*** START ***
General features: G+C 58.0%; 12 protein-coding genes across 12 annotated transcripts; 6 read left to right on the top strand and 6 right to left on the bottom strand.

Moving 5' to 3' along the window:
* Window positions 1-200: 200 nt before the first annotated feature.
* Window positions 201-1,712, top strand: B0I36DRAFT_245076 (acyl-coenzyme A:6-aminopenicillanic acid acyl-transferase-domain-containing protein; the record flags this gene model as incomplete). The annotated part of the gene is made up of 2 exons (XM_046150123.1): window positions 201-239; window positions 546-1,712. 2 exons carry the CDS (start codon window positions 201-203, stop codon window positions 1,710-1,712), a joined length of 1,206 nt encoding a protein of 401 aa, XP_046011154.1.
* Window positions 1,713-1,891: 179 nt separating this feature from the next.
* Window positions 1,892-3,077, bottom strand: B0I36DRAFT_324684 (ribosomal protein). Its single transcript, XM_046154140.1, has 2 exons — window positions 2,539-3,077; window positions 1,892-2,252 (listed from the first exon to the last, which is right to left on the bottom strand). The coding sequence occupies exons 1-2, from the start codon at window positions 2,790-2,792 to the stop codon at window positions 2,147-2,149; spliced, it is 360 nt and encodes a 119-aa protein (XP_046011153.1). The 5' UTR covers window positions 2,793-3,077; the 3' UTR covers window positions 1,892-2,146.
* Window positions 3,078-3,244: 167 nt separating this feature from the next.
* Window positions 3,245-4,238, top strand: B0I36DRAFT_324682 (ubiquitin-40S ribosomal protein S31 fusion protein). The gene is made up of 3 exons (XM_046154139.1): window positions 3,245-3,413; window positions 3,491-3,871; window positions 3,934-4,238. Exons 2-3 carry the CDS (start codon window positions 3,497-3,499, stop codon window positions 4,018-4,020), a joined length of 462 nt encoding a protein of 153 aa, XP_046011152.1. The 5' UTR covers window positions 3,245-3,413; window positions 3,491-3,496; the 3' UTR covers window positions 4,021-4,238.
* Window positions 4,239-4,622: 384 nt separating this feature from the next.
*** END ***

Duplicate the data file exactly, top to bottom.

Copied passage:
General features: G+C 58.0%; 12 protein-coding genes across 12 annotated transcripts; 6 read left to right on the top strand and 6 right to left on the bottom strand.

Moving 5' to 3' along the window:
* Window positions 1-200: 200 nt before the first annotated feature.
* Window positions 201-1,712, top strand: B0I36DRAFT_245076 (acyl-coenzyme A:6-aminopenicillanic acid acyl-transferase-domain-containing protein; the record flags this gene model as incomplete). The annotated part of the gene is made up of 2 exons (XM_046150123.1): window positions 201-239; window positions 546-1,712. 2 exons carry the CDS (start codon window positions 201-203, stop codon window positions 1,710-1,712), a joined length of 1,206 nt encoding a protein of 401 aa, XP_046011154.1.
* Window positions 1,713-1,891: 179 nt separating this feature from the next.
* Window positions 1,892-3,077, bottom strand: B0I36DRAFT_324684 (ribosomal protein). Its single transcript, XM_046154140.1, has 2 exons — window positions 2,539-3,077; window positions 1,892-2,252 (listed from the first exon to the last, which is right to left on the bottom strand). The coding sequence occupies exons 1-2, from the start codon at window positions 2,790-2,792 to the stop codon at window positions 2,147-2,149; spliced, it is 360 nt and encodes a 119-aa protein (XP_046011153.1). The 5' UTR covers window positions 2,793-3,077; the 3' UTR covers window positions 1,892-2,146.
* Window positions 3,078-3,244: 167 nt separating this feature from the next.
* Window positions 3,245-4,238, top strand: B0I36DRAFT_324682 (ubiquitin-40S ribosomal protein S31 fusion protein). The gene is made up of 3 exons (XM_046154139.1): window positions 3,245-3,413; window positions 3,491-3,871; window positions 3,934-4,238. Exons 2-3 carry the CDS (start codon window positions 3,497-3,499, stop codon window positions 4,018-4,020), a joined length of 462 nt encoding a protein of 153 aa, XP_046011152.1. The 5' UTR covers window positions 3,245-3,413; window positions 3,491-3,496; the 3' UTR covers window positions 4,021-4,238.
* Window positions 4,239-4,622: 384 nt separating this feature from the next.